Carriage Roads
GOOD FOR: All Ages
RATING:


Source:Outdoors with Kids Maine, New Hampshire, and Vermont (AMC Books)
Address:Duck Brook Road, Bar Harbor
Hours:No posted hours; contact park for seasonal road and trail closures
Fee: $20 per vehicle; $5 per adult without a vehicle, including bicyclists and pedestrians (children under 15 are free)
Contact:

Acadia National Park, 207-288-3338, nps.gov/acad; Island Explorer Bike Express, 207-667-5796, exploreacadia.com/bikeexpress.htm

Bathrooms: At the parking area on the north end of Eagle Lake and at park headquarters
Water/Snacks: None
Map:

USGS Southwest Harbor and Bar Harbor quads; Acadia National Park Discovery Map (AMC), Eastern Mount Desert Island: B6–D6


Close to nature and free from motorized vehicles, Acadia’s wide, brokenstone roads traverse impressive granite bridges and blend with the landscape, highlighting the stunning scenery.

Multiple bike shops in and around Bar Harbor offer bike rentals and family-friendly accessories, including child seats and trailers.

When John D. Rockefeller Jr. designed the 45 miles of carriage trails in Acadia National Park in the early 1900s, he had one primary goal: showcase the natural splendor of the area for visitors traveling by horse-drawn carriage. The roads follow the land’s contours so that waterfalls can be seen from either direction and scenic viewpoints come into focus at every turn. Instead of bypassing streams all together, Rockefeller commissioned sixteen beautiful granite bridges. Today, the broken-stone carriage roads are well maintained by the Friends of Acadia and serve bikes, horses, and pedestrians. When biking on this or other carriage roads in the park, hybrid or mountain bikes are recommended. Also, keep in mind that the carriage roads are not one-way streets; feel free to turn around and retrace your steps at any point.

Begin this 3.3-mile, family-friendly, counterclockwise loop around Witch Hole Pond from Duck Brook Road at signpost #5. All carriage road intersections are numbered on these wooden posts. Head to the right (northeast). Though the trail initially climbs for approximately 100 feet, it soon levels out. One mile after beginning, reach signpost #3 and take a left. Here, up-close views of Witch Hole Pond come into focus. Continue making your way along the pond, bearing left at signpost #2. At mile 2.3, reach signpost #4. At this point, assess the stamina and interest of your group. If the kids are getting tired, bear left here, continuing for 1.0 mile to signpost #5, where you began. If you and yours feel like your legs are just warming up, consider adding another 6.7 miles to your route by circumnavigating Eagle Lake, too. Though the Eagle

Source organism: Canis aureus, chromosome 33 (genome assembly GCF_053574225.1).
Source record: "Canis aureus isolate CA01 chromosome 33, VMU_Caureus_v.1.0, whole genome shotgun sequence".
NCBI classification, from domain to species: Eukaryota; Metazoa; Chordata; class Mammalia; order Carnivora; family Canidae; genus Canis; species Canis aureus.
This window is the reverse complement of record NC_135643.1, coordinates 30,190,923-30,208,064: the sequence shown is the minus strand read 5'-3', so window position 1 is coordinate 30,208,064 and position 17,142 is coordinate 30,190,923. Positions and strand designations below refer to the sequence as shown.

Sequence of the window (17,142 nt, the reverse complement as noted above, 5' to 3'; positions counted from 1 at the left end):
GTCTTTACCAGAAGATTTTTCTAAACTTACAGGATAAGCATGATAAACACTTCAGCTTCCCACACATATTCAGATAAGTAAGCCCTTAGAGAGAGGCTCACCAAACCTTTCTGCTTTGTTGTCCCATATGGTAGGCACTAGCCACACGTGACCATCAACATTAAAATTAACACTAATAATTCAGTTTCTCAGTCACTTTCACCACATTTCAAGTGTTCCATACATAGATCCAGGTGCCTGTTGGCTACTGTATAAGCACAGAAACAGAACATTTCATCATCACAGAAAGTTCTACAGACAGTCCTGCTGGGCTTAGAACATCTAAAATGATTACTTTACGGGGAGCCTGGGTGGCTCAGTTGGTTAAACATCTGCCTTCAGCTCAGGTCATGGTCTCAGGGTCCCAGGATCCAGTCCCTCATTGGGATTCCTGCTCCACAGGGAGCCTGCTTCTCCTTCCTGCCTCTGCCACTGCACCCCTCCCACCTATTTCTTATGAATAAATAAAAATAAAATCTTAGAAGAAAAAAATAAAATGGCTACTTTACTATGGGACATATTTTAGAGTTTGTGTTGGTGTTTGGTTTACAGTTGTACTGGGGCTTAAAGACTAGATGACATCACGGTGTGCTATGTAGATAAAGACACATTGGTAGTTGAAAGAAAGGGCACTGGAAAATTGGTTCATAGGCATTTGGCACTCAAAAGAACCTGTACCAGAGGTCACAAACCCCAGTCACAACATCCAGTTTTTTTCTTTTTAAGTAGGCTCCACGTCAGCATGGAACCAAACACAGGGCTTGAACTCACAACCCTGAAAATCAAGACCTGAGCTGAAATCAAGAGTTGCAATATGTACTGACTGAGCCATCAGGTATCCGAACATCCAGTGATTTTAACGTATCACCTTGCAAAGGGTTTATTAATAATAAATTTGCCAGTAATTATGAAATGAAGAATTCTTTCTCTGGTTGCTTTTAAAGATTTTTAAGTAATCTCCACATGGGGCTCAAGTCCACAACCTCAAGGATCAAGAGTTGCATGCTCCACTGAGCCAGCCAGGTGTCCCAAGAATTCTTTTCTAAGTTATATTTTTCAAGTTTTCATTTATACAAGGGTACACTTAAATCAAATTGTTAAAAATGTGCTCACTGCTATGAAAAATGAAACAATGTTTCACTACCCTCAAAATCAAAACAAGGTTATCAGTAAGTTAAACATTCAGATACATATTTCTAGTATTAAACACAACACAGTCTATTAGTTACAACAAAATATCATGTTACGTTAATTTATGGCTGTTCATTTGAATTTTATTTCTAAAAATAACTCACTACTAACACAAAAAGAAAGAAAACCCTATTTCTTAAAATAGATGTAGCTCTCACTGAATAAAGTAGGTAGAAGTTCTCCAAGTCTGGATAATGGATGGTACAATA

Lake loop does have more challenging, hilly terrain, it is considered one of the most beautiful rides within the park.

To continue to Eagle Lake, turn right at signpost #4. Enjoy the views of Halfmoon Pond on the 1.1-mile stretch to signpost #6. Continue under a bridge and pass close by the Eagle Lake parking area. Stay right (bearing southwest) here and reach signpost #9. The carriage road continues along the western side of Eagle Lake. Be prepared for some hilly terrain between signposts #9 and #8, which you will reach in 5.5 miles. After taking a rest here, continue left (heading east) as the carriage road continues along the southern flank of Eagle Lake. At signpost #7, bear left to follow the eastern side of the lake northward and make your way back toward signpost #6. Bear right at signpost #6, travel the 1.1 miles north to signpost #4, then take a right to travel 1.0 mile back to signpost #5 where you began.

Plan B:

Traditional sightseeing carriage rides are available on the carriage
roads from a concession located at Acadia’s Wildwood Stables. Because the
rides are very popular during peak season, advance reservations are highly
recommended. For more information, visit Hulls Cove Visitor Center or
park headquarters.

Where to Eat Nearby:

After burning through calories on your bicycle, what’s better than a popover and some lobster bisque? The Jordan Pond House, Acadia National Park’s only full-service restaurant, is a popular destination among visitors. Nearby, the bustling town of Bar Harbor offers a full range of restaurants, cafés, ice cream shops, and more.



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